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Nutrients absent in red clay topsoil in North Georgia
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In terms of its natural setting, North Georgia can count many blessings.

Earthquakes are very rare, and never catastrophic. Hurricanes lose most of their force when they pass through. Many times, they have even helped break a summer drought by bringing much-needed rain.

Flash floods occur, but homes not located in a floodplain are usually safe. Even tornadoes, nature’s most violent windstorms, are rare compared to states farther to the west.

One item where we drew the short straw, though, is topsoil. The Piedmont and the Georgia mountains are very old. No glaciers moved across the area during the Ice Ages of the past 2 million years.

So the force of the sun, and countless years of rain, have washed nutrients out of the soil that are plentiful in the Midwest, where ice sheets plowed things over and under. What’s left here is a topsoil consisting mostly of clay. The calcium needed to keep acidity low is largely gone.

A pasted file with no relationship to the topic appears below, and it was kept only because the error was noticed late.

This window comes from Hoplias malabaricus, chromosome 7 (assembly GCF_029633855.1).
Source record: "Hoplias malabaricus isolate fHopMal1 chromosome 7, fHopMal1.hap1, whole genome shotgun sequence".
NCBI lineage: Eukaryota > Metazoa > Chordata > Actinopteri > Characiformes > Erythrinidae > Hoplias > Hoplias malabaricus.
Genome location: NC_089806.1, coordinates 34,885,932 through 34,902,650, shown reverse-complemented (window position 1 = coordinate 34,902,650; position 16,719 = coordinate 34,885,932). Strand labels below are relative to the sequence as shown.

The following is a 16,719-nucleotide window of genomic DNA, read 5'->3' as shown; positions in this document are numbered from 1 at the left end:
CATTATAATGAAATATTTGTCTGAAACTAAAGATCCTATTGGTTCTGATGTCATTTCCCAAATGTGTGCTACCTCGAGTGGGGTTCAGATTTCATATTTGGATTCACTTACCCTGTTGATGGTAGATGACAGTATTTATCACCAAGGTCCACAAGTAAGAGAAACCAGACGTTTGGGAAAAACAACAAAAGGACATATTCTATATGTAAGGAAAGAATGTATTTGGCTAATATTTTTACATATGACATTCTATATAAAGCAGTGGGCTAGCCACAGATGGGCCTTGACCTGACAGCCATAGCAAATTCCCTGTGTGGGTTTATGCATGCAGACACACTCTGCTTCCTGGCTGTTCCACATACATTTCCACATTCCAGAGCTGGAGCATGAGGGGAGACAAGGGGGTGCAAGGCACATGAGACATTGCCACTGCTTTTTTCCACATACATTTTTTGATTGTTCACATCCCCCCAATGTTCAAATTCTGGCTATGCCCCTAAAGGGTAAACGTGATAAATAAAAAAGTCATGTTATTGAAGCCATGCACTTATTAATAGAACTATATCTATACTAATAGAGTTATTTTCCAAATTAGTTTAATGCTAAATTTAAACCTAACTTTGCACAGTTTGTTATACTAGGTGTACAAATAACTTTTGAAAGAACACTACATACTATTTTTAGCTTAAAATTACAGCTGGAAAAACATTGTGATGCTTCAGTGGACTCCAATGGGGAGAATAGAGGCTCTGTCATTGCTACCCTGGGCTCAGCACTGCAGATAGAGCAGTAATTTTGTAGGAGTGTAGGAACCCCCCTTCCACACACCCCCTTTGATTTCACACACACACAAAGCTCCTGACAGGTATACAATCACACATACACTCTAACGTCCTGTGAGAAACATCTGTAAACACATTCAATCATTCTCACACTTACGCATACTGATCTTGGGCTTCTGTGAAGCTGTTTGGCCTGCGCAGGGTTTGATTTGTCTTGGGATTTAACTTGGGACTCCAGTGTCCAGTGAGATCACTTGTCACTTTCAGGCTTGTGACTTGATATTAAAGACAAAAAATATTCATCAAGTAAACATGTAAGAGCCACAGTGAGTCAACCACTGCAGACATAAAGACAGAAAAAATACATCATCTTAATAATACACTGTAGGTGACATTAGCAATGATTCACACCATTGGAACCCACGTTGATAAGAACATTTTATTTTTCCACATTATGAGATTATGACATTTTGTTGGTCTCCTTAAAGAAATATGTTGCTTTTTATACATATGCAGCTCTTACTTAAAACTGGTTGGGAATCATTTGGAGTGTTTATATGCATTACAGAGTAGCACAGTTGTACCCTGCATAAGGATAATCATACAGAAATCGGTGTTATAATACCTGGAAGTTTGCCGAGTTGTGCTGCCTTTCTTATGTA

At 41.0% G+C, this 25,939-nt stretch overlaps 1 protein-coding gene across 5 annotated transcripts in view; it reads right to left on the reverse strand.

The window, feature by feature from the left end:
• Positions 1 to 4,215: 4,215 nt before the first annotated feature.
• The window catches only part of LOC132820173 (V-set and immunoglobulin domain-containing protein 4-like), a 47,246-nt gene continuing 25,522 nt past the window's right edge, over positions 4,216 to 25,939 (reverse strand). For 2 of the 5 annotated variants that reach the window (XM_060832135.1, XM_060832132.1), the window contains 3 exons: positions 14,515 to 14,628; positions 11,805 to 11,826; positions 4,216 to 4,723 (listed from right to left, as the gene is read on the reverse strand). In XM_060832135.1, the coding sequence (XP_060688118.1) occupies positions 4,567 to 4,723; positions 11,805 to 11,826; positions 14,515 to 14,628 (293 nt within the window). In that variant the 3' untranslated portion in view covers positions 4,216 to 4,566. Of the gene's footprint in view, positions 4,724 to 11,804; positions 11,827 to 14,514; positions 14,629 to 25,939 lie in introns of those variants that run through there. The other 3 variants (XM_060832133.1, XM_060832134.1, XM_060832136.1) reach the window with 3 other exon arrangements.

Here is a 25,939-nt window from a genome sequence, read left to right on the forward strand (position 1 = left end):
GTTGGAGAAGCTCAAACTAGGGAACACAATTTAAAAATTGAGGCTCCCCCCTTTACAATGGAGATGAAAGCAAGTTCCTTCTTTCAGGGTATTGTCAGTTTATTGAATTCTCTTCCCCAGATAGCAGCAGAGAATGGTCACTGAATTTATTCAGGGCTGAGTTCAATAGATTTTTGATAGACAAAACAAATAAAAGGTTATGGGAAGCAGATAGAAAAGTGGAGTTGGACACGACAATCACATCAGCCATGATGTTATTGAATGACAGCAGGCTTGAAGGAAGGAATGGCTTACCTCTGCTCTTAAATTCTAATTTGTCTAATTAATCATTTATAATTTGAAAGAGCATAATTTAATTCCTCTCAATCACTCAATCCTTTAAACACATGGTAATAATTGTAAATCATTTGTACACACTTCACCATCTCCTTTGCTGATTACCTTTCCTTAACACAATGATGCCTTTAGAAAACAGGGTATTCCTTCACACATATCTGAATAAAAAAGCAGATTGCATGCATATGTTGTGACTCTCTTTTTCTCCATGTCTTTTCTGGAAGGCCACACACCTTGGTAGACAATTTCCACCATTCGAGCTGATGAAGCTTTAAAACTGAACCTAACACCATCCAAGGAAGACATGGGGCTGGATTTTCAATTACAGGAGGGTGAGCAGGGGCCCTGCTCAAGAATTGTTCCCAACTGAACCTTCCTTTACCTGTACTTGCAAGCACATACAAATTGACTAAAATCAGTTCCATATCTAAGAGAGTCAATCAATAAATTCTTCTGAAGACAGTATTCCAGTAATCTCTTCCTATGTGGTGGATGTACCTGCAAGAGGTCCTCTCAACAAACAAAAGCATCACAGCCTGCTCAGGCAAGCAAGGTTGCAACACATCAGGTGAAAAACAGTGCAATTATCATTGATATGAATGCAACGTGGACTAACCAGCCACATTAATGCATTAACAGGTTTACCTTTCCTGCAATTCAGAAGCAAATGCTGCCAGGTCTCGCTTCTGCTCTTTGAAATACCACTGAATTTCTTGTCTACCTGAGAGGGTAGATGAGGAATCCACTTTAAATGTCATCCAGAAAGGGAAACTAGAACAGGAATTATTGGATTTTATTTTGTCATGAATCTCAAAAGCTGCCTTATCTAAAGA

Most plants like to grow in an environment of near-neutral acidity. Chemically, that’s a pH of 7 (1 would be a strong acid, 14 would be highly alkaline).

In addition to needing input of lime to replenish its calcium content, clay has a few more undesirable qualities. It soaks up lots of water, as you can tell by the soft mud that forms in low spots during rain. But the clay also holds on to the water tightly, giving plant roots a hard time as they try to absorb it.

Experienced farmers and gardeners add organic matter to loosen up the soil texture. Compost is best. But even plowing the leaves from last fall into the ground instead of burning them improves conditions.

Yet another problem with the clay is that its density prevents water from soaking into it quickly. Instead, the resulting surface runoff makes it vulnerable to erosion.

Red streams going across the driveway during rain showers indicate the topsoil is washing away, or eroding. But topsoil, including our problematic clay, is a nonrenewable resource. It’s important to protect bare stretches of red topsoil with any kind of “cover crop.”

Clover is beneficial, but even rye grass serves the purpose. The action needed to protect our topsoil therefore consists of adding lime (the county Ag Extension Service can advise), organic plant matter and a plant cover that prevents rain from splashing directly onto it.

Rudi Kiefer, Ph.D., is a professor of physical science and director of sustainability at Brenau University. 

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